Need for an additional Sea Port

Qasim International Container Terminal

Until early seventies, there was only one Qasim International Container Terminal sea port at Karachi. It was catering to the total maritime cargo, comprising entire imports and exports of the country. With the growth in national economy, the seaward cargo of imports and exports also considerably increased which triggered pressure on port handling facilities. The ships calling at the port had to wait at the outer anchorage (mouth of Karachi port’s navigation channel), and the waiting time of ships grew from a normal time of few hours to more than a month and even beyond

Qasim International Container Terminal View from Google Earth Map
Qasim International Container Terminal View from Google Earth Map

Planning of Qasim International Container Terminal

This was the time when I was working with Karachi Port Trust and I had physically seen the anxiety of port planners. The bunching of ships looking for a vacant berth had raised alarm bells as many shipping companies refused to come to Pakistan unless they were financially compensated for delays in port handling. This gave rise to either expand port facilities at Karachi port for which there was limited scope, or to build another port to remove the prevailing congestion for Qasim International Container Terminal on bot basis.

Decision for an additional Port at Qasim International Container Terminal

As per national plan of newly formed democratic government of Bhutto, one steel mill was to be set up at a place adjacent to th Qasim International Container Terminal QICT so as to handle its raw material imports as well as to export its finished products in the form of steel billets etc. Two sites were under consideration to build port facilities and steel mill, either in Baluchistan’s Hub area, or at a place close to historical ketty bunder at the confluence of river Indus delta. Of these two sites, ketty bunder site was a preferred one, as it was easily accessible through road and rail network, and was at a distance of about forty kilometers from Karachi. And secondly, there was vast hinterland available for upstream and downstream industries of steel mill.

Containers and Ships Standing at Qasim International Container Terminal
Containers and Ships Standing at Qasim International Container Terminal

Commander-in-Chief of Pakistan Navy Qasim International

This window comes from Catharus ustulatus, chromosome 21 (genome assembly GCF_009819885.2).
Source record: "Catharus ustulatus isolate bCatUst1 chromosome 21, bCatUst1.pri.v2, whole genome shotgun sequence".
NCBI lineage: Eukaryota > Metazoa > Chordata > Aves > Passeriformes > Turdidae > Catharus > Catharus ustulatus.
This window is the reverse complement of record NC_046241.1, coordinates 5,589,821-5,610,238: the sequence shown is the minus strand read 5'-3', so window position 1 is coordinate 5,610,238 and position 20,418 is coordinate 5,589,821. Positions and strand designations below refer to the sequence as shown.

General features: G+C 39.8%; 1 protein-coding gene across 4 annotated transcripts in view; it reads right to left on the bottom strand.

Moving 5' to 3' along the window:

Bhutto consulted Rear Admiral , a retired Commander-in-Chief of Pakistan navy who recommended the port to be built in Phitti creek. This area was surveyed by him when he was naval chief and, in his opinion, there was a natural deep-sea channel in phitti creek, which was fully protected by mangroves terminal on bot basis. These mangroves were considered as third largest in the world. By virtue of his discovery, this channel was also named after him as Ahsan channel.

In the Indo-Pakistan war of 1971 which caused the fall of Dacca, vital installations at Karachi port came under Indian air attack. In one such attack on 4th December 1971, oil installations at Keamari were targeted. This triggered an urgent requirement of an alternative port to secure uninterrupted maritime activities for industrial growth terminal on bot basis.

Muhammad Bin Qasim

In the wake of factors highlighted above, a policy decision was taken to build another port to cater for raw material import of the proposed steel mill, as well as to handle bulk cargo, so as to remove the congestion at the existing Karachi port. This port was named after the great Muslim General Muhammad Bin Qasim, who sailed through this route and conquered Debil in the year 712 A.D. He defeated Raja Dahir and spread Islamic message of peace. It is on this account that Sindh is also known as gateway of Islam (bab-ul-Islam).

Muhammad Bin Qasim in Sindh

A fresh debate has recently triggered up on the wisdom and sagacity of sending Muhammad bin Qasim in this part of the world, as some historians claim that Muslims were already there, and some traces of graves of sahaba (companions of Rasool-ul- Allah) were also found in Sindh. But this is not the subject of my discussion and I would leave it there without going into more details of it.

DP World Karachi Qasim International Container Terminal

DP World Karachi (QICT)

Dream of DP World Karachi is that from the very beginning is to give precise data in the quickest time span to our esteemed clients and consistently tries to satisfy the clients’ necessities and prerequisites.

It report one more achievement by DP World Karachi (QICT) wherein we have presented for the comfort of this esteemed customers a Line Facilitation System (LFS) framework


Lfs qict has an online container tracking system which can be used to track lfs qict containers. The users can track and check the details of lfs qict containers, which includes status of container.

How to Check LFS QICT Container Status

The status of lfs qict can be checked by going to to to dp world lfs portal. After going to their website click on “Container Enquiry” and then write the container number

Click here to open the link

lfs qict container tracking system
%d bloggers like this: